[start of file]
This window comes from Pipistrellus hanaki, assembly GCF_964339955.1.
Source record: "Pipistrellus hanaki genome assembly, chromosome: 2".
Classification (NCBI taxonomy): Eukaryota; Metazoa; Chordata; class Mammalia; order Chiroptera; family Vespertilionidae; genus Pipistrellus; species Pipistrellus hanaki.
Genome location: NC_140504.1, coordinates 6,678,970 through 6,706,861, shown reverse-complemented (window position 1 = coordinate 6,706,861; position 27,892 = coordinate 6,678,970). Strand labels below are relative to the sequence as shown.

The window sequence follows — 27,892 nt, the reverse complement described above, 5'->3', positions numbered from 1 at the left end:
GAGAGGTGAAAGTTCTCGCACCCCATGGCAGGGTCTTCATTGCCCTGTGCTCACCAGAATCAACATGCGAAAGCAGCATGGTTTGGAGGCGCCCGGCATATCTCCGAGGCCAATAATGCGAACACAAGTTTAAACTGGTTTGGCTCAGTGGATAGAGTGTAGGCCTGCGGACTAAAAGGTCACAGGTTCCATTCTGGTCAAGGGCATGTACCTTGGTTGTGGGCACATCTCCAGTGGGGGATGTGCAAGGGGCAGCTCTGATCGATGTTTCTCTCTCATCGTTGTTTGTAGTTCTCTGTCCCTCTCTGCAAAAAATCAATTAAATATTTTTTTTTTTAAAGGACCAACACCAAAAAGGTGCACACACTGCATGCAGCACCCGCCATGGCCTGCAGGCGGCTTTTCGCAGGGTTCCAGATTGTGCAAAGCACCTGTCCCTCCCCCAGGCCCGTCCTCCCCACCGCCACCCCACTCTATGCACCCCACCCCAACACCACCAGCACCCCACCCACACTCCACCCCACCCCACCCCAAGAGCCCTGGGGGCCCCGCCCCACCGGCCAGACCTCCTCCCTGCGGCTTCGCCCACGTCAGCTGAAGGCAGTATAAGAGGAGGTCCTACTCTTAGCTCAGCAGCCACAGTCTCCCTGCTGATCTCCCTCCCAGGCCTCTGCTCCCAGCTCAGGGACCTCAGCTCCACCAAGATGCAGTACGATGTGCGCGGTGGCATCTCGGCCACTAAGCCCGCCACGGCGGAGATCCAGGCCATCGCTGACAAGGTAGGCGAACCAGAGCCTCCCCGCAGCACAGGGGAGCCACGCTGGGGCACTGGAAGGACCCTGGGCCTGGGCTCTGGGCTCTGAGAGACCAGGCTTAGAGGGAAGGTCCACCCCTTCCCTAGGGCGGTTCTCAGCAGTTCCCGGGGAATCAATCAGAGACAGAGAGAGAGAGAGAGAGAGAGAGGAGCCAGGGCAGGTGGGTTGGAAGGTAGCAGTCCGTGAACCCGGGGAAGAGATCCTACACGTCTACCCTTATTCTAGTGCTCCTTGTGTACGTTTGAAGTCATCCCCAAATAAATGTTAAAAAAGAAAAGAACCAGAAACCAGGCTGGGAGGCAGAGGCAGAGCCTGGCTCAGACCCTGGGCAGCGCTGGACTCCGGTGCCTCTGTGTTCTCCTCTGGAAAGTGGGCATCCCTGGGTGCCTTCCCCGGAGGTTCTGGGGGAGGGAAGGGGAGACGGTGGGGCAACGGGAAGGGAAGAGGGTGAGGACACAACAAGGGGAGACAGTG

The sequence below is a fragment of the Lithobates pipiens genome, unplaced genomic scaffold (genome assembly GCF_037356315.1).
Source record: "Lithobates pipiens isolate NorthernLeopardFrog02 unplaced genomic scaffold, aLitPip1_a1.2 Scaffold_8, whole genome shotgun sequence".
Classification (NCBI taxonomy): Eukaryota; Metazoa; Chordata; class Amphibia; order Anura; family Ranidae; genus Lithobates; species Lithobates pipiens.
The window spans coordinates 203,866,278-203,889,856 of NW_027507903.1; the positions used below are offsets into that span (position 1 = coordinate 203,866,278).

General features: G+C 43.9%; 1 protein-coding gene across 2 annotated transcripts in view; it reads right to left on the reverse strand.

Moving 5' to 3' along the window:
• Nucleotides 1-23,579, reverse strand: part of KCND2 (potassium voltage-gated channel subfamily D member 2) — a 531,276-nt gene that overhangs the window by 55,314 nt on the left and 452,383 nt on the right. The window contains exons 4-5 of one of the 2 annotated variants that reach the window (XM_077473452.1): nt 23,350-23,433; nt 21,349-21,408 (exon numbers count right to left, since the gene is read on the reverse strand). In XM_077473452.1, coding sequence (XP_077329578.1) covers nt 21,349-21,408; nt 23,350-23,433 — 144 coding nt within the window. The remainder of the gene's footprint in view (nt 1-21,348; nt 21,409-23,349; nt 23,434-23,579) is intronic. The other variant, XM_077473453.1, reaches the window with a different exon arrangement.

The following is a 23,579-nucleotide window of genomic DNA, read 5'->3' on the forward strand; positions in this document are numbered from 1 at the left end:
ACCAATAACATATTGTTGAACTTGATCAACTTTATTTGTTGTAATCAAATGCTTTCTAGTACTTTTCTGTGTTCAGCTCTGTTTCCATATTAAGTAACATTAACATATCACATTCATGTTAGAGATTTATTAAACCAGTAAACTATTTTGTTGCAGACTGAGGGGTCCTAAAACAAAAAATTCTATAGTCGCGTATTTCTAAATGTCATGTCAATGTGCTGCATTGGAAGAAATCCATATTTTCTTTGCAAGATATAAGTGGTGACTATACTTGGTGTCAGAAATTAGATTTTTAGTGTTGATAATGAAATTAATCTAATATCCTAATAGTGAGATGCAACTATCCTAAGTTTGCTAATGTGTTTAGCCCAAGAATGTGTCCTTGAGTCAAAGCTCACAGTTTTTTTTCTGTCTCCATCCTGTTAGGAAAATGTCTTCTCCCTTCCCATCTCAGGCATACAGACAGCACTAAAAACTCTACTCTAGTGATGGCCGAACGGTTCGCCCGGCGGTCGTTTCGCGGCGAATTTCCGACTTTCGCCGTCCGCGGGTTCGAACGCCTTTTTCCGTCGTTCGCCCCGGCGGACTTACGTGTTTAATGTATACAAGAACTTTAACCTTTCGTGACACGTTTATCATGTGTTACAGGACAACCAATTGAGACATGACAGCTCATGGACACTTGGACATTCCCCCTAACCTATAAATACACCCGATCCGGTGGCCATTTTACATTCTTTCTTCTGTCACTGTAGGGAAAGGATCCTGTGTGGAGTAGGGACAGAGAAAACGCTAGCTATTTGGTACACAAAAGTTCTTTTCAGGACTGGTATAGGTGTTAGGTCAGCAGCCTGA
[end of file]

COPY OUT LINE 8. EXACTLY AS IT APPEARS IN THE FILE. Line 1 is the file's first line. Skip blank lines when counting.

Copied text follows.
Source record: "Lithobates pipiens isolate NorthernLeopardFrog02 unplaced genomic scaffold, aLitPip1_a1.2 Scaffold_8, whole genome shotgun sequence".